Stories from pioneer wives of the Plains depicts a life of arduous toil.
When I came to this community in Kansas as a bride in 1913, I soon had friends among the women who were pioneer wives and homesteading mothers. I liked to listen to their stories.
As young wives, they often prepared a bundle of baby clothes to be given to an expectant mother. Money was scarce, so little garments were made from men's faded blue shirttails or the best parts of worn-out dresses. Diapers were mostly flour sacks. Each woman added what she could, washing and mending any baby clothes she had, and passed the layette on to her neighbor. The babies looked as sweet and dear in the hand-me-downs as they would have looked in fine linen and lace.
One friend told me of the birth of her son in their dugout home. A blizzard came up and left a blanket of snow on her bed, but she and the babe were snug and warm under the covers.
Another told how frightened she and her children were in their sod shanty when a herd of buffaloes came rushing across the prairie on their way to the river. At the soddy the herd split and passed on each side of the house without harming it.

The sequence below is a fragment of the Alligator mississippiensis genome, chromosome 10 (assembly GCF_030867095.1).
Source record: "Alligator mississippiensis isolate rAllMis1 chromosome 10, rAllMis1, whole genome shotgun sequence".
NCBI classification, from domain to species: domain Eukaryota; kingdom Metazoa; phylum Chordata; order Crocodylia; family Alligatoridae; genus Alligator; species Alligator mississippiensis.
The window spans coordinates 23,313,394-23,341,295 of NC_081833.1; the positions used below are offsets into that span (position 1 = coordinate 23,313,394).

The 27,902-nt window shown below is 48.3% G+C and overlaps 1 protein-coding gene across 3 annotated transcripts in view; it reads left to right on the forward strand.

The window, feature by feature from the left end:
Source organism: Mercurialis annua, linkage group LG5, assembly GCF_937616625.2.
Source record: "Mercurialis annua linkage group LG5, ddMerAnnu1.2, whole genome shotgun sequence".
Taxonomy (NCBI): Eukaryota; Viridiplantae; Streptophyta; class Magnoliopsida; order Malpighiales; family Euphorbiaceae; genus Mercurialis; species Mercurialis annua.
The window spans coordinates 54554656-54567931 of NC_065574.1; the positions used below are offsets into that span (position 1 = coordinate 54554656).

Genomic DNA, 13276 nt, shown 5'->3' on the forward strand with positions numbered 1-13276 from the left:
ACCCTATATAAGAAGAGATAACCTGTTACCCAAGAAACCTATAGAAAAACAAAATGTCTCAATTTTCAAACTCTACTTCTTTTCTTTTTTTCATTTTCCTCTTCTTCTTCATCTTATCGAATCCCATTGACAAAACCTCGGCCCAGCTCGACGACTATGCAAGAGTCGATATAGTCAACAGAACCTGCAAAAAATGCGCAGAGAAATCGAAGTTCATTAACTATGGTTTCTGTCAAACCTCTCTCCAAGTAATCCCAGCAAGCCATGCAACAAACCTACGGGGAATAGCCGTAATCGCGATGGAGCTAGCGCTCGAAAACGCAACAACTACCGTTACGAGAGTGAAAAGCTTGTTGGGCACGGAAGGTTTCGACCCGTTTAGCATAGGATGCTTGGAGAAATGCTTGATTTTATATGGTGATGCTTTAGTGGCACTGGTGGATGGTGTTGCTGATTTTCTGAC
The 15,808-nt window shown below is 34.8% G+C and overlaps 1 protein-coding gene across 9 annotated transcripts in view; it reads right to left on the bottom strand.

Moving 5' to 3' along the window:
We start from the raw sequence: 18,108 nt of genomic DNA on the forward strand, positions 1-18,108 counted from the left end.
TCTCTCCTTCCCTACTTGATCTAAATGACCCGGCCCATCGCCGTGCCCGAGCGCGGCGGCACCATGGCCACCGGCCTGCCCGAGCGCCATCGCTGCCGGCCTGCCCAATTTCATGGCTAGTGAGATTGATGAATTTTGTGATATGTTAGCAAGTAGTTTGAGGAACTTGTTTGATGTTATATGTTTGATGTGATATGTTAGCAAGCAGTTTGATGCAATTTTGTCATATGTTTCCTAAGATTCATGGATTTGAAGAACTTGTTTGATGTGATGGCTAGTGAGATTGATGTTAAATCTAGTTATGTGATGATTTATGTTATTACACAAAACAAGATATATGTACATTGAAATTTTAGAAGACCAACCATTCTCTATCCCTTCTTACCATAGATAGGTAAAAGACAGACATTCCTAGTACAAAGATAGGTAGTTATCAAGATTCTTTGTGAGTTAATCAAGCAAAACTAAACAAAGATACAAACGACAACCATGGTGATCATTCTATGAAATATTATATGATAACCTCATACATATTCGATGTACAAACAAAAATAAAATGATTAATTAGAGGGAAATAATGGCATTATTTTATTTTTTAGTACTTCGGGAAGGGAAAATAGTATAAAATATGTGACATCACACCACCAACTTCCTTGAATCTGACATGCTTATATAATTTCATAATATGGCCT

She also told me how her family hungered for garden stuff after the grasshoppers ate everything. All was gone; where the onions had been there were only holes in the ground. Her family wanted trees so they planted precious seedlings and watered them by putting water in a washtub, tying a rope to the handle and pulling it to the little plants.
When Indians were in the country, the settlers would go to Fort Kanopolis and stay until they left. One friend told how the Indians came to their home wanting feed for horses and how her anxious father held her, a little golden-haired girl, while the chief fingered her curls. "Little princess," he said, and left the family unharmed.
Mrs. Irma M. Folck
Little River, Kansas
Back in 1955 a call went out from the editors of the then Capper’s Weekly asking for readers to send in articles on true pioneers. Hundreds of letters came pouring in from early settlers and their children, many now in their 80s and 90s, and from grandchildren of settlers, all with tales to tell. So many articles were received that a decision was made to create a book, and in 1956, the first My Folks title – My Folks Came in a Covered Wagon – hit the shelves. Nine other books have since been published in the My Folks series, all filled to the brim with true tales from Capper’s readers, and we are proud to make those stories available to our growing online community.
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